Domenic Scopa

 

 

Post-Traumatic

 

When I look at stars
I think of my father,
trapped by the seatbelt
in the ambulance he drove,
watching
his partner burn to death
in the passenger seat,
in an ocean of flames
that moves with the moon.
My father. Struggling.
To free himself. Red
blood in his mouth.
The night as black
as charred skin.

He couldn’t have known
the apartment
my mother and I would move into
after the divorce,
the stars invisible
in a smoggy sky
would never see my back
lashed with the calligraphy of scars
from sexual abuse
I suffered there.

I was seven. My father
crashed the ambulance.
City lights obscured
light from already dead stars

his partner cracked in half,
body curled
into that final position
burning things
so perfectly assume.

Moving to a Different State

 

My grandmother has smeared
her shit all over
the bathroom again,
her face unknowing and contorted,
the face of a dementia patient
paining to connect names

to family members
circled around the dinner table.

My brother (not yet fourteen)
sprays a mist of disinfectant—
starts to swab the all,
forearms flexed and taut
from jump shots practiced
all summer—I taught him
basketball as best I could.

When my grandmother sits back down
in her daybed,
she will not know
why her husband shoots
dirty stares.
Initially, she will not know
his name or mine.
She will not know my brother
swabbed the bathroom wall.

I know his hands
have acquired skills
that cannot be taught,
and that I can leave
for good now.

 

 

Condom
for my love,

I couldn’t get the condom on tonight,
the latex-free type
lubed to numb,
all the masculinity
of lasting.
My naked frame
flushing redder
than a bit lip
reminded me of my own
vulnerability.

I couldn’t get the condom on—
its chokehold
handcuffs memories,
the obscene fingers
of a family friend
all over my body.
I couldn’t get the condom,
the kind you like,
marvelously ribbed
for pleasure, right?
I thought I finally could—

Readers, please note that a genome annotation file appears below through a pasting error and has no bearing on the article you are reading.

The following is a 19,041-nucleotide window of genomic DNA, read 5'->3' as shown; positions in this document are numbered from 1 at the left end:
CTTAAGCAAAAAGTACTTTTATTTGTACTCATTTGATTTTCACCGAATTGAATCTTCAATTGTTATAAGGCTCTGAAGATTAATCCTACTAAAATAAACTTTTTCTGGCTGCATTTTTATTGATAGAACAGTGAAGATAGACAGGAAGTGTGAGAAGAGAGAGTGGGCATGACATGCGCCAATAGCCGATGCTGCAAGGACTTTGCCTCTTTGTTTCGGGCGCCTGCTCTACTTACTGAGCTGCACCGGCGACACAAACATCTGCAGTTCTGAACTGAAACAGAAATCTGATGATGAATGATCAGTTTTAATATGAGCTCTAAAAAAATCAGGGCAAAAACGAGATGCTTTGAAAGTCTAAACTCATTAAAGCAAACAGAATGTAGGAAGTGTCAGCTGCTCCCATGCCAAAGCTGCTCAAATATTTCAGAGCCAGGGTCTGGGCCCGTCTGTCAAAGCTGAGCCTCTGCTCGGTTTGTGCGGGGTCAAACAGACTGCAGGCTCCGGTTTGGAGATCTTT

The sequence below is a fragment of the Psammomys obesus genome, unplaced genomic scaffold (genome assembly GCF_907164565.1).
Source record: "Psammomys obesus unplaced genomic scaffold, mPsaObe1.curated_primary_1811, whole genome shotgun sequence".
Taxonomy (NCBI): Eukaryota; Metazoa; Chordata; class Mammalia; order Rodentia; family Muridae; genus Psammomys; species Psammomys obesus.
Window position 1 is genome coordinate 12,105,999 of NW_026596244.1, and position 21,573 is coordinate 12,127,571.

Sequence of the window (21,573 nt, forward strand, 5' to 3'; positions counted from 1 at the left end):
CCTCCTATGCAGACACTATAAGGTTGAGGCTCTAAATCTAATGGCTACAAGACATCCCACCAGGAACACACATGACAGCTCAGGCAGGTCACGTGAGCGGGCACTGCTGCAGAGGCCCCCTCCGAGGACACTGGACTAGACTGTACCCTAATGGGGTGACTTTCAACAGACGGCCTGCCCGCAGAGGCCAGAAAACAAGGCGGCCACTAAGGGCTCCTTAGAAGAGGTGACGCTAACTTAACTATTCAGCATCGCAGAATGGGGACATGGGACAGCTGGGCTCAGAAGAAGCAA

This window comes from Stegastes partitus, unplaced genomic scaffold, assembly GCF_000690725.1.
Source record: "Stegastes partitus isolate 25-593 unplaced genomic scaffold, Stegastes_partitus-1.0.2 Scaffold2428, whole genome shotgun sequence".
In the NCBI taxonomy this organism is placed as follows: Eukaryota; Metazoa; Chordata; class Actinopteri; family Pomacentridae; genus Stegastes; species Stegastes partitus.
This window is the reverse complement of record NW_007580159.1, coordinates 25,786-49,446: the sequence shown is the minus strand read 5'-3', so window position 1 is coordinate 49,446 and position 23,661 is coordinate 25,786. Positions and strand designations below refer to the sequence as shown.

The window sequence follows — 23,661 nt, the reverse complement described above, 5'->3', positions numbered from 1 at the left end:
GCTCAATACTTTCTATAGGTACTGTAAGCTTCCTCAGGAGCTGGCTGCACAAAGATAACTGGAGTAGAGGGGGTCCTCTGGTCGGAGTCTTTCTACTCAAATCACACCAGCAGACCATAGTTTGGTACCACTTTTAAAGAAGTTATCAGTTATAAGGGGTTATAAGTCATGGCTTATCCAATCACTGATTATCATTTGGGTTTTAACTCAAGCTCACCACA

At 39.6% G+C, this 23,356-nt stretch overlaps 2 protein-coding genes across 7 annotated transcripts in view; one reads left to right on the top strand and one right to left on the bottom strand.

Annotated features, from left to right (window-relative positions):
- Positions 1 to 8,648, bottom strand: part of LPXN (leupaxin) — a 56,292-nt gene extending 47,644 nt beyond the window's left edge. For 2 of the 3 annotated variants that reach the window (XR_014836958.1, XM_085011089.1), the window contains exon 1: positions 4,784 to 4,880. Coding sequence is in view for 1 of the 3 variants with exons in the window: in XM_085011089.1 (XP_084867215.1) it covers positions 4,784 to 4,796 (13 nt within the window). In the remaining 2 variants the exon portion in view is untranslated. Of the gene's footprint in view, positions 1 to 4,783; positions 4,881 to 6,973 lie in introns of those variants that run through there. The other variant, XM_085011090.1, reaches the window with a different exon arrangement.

once again,
you let me force you
on your stomach
in front of the full-length mirror.
But
I couldn’t get it on tonight.
It reminded me
of everything
that hurts
the dusty light bulb
in the walk-in closet
smoothly swinging back and forth
with the exhilaration of his labor
to restrain me,
to show
how he preferred me
powerless,
even though he knew
how small I was—
Those smug, smiling eyes.

I couldn’t tonight.
It reminded me
of his thumb and pointer
unraveling the foreskin—
ruined the seduction
of rolling up
your striped stockings.

I couldn’t get the condom on tonight,
because it reminded me
how tolerant you have to be,
a coyote
that will not leave
its car-struck mate
collapsed in the breakdown lane.
And my cruelty,
when you massage my back
to reassure me.

That goddamn condom
betrayed my strength,
the responsibility
I bear
to just forget him,
to just be mindful
of the moment taking its course:
focus on the kisses,
the sighs,
your smell
But I left
thinking how much I love you,
how you must turn my pain
inward. Like me,
you have this sort of pain,

that unused condom
tossed on the carpet—

 

Domenic Scopa is a two-time Pushcart Prize nominee and the 2014 recipient of the Robert K. Johnson Poetry Prize and Garvin Tate Merit Scholarship. His poetry, translations, and fiction have been featured nationally and internationally in Borderlands: Texas Poetry Review, Poetry Quarterly, Belleville Park Pages, Visions International, Cardinal Sins, Misfit Magazine, Poetry Pacific, and many others. [no photo available]

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